Edge computing ― The foundation of digital-first connected operations

edge computing

Many organizations and industries are harnessing the power of data and digital tools with edge computing to improve resiliency, efficiency, sustainability, and safety and security. The attraction of edge computing is immediately apparent. Sending all that device-generated data to a centralized data center or the cloud causes bandwidth and latency issues. Edge computing offers a more efficient alternative: data is processed and analyzed closer to the point where it is created.

Edge computing’s growing role in digitization

Edge computing is defined as a distributed computing framework that brings enterprise applications closer to data sources such as IoT devices or local edge servers. This proximity to data at its source can deliver substantial business benefits: faster insights, improved response times, and better bandwidth availability. As a result, significant opportunities exist to improve business outcomes in operations using connected technology. In fact, due to an explosion of edge data, 65% of Global 2000 companies will embed edge-first data stewardship, security, and network practices into data protection plans to integrate edge data into relevant processes by 2024. [1]

This shift to digitization is driven by technology such as sensors, power and connectivity, edge computing, and cloud computing. These technologies can digitize and connect operational assets and data across traditional silos. By utilizing that data, organizations can apply analytics to deliver valuable business insights using distributed remote and onsite working models. As a result, organizations can build a more dependable, connected, and resilient enterprise that monitors and forecasts outcomes to optimize processes by embracing a connected operations strategy.

Addressing the challenges of edge computing

Edge computing and connected operations offer competitive advantages to organizations, but some challenges need to be tackled. A recent survey conducted by IDC reveals several areas that businesses need to address in the deployment and management of edge computing sites.[2] Some of the obstacles highlighted are maintaining uptime and connectivity, managing security, and dealing with the skills gap. Let’s look at the findings and potential solutions to address these challenges.

Certainty in a Connected World – Power and connectivity

Reliable power and connectivity are crucial to the successful operation of any connected network. Yet the nature of distributed IT environments can be problematic. For example, remote locations can often suffer from poor connectivity and be susceptible to power surges and outages. To overcome these problems, organizations should carefully develop their infrastructure to include rack enclosures, uninterruptible power supplies (UPSs), and micro data centers, and incorporate environmental considerations and mitigations into their selection and deployment of edge resources. It is vital to deploy edge computing sites with the right solutions to enable resiliency and uptime.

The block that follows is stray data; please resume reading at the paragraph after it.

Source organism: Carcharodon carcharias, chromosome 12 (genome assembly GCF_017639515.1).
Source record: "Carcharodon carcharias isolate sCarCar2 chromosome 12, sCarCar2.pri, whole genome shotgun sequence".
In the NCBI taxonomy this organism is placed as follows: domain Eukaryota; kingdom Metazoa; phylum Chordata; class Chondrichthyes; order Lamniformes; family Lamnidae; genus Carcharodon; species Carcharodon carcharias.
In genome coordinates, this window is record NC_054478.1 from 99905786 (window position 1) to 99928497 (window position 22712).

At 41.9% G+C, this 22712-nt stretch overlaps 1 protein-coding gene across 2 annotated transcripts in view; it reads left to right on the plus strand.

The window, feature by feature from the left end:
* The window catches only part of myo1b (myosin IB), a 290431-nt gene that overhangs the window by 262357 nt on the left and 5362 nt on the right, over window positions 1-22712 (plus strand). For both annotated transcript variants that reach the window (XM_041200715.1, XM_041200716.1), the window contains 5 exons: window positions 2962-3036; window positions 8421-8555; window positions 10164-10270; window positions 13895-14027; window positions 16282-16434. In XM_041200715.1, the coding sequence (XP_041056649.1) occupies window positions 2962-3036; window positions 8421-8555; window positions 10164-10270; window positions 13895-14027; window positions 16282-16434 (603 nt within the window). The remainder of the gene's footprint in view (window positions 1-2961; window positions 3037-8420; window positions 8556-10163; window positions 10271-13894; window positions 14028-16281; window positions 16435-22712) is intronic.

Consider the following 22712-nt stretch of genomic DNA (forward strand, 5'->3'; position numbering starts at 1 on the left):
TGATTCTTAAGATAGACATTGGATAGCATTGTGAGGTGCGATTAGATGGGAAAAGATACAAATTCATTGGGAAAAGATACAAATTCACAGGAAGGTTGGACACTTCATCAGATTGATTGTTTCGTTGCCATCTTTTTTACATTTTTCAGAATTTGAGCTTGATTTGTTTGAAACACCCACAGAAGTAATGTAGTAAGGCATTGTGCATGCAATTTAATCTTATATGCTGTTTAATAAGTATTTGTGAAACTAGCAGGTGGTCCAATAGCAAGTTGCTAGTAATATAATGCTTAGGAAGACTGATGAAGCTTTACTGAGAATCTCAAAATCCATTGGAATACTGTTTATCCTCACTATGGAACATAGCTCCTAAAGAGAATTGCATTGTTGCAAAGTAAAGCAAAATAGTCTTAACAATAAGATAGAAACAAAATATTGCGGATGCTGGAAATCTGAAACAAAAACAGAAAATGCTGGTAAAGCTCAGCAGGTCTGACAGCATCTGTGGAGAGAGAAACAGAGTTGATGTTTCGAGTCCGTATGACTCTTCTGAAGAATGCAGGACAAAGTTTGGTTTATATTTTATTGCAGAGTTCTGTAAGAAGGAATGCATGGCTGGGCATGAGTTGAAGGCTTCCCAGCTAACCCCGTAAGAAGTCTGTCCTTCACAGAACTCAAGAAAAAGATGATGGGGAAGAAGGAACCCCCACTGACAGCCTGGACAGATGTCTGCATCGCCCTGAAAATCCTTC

Managing performance and security

The distributed nature of edge sites also means remote management capabilities are also required. Many edge sites don’t have a dedicated IT staff and can be more susceptible to unplanned downtime or environmental factors impacting performance and uptime. As a result, companies need to adopt a robust monitoring and management approach to gain visibility and respond quickly to issues. Innovative software exists today to offer IT professionals visibility across multiple sites of critical IT infrastructure. Organizations can proactively monitor and manage edge computing sites with real-time monitoring, assessment, instant fault notification, and data-driven recommendations powered by artificial intelligence. This monitoring can even include tracking environment conditions and issuing alarms for high temperature, humidity, and UPS battery health.

The skills gap at the edge

Lastly, the skills gap presents a roadblock that impacts almost all sectors as organizations grapple with the requirements of digitization. The skills shortage is no great surprise, but the scope of the challenge revealed by the survey will be. According to the IDC survey, the top obstacle preventing companies from investing in edge computing is concern about managing this infrastructure at scale. The general lack of competencies for designing, implementing, and managing these solutions creates the need to address the ‘how’ of edge computing before advancing too far.

So how do organizations address this skills issue? One approach involves tapping into an ecosystem of partners when businesses can leverage IT solution providers and vendors who already have a lot of the edge computing puzzle figured out. They can often provide validated solutions and resources to enable successful edge deployment and management. According to the IDC survey, organizations are also increasingly opting to procure and manage technology solutions through as-a-service models. This approach frees up businesses to focus on their core operations while IT solution providers proactively manage edge sites to improve uptime.

Access IDC White Paper

A resilient and secure edge architecture is the basis for adopting digital-first, connected operations. As organizations seek to become more operationally efficient, improve safety and security, and become more sustainable, they are leaning more on digital technologies. To learn more about the challenges organizations face when moving to the edge and practical strategies to ensure successful implementation and lifecycle management, register to receive the IDC White Paper Succeeding at Connected Operations with Edge Computing

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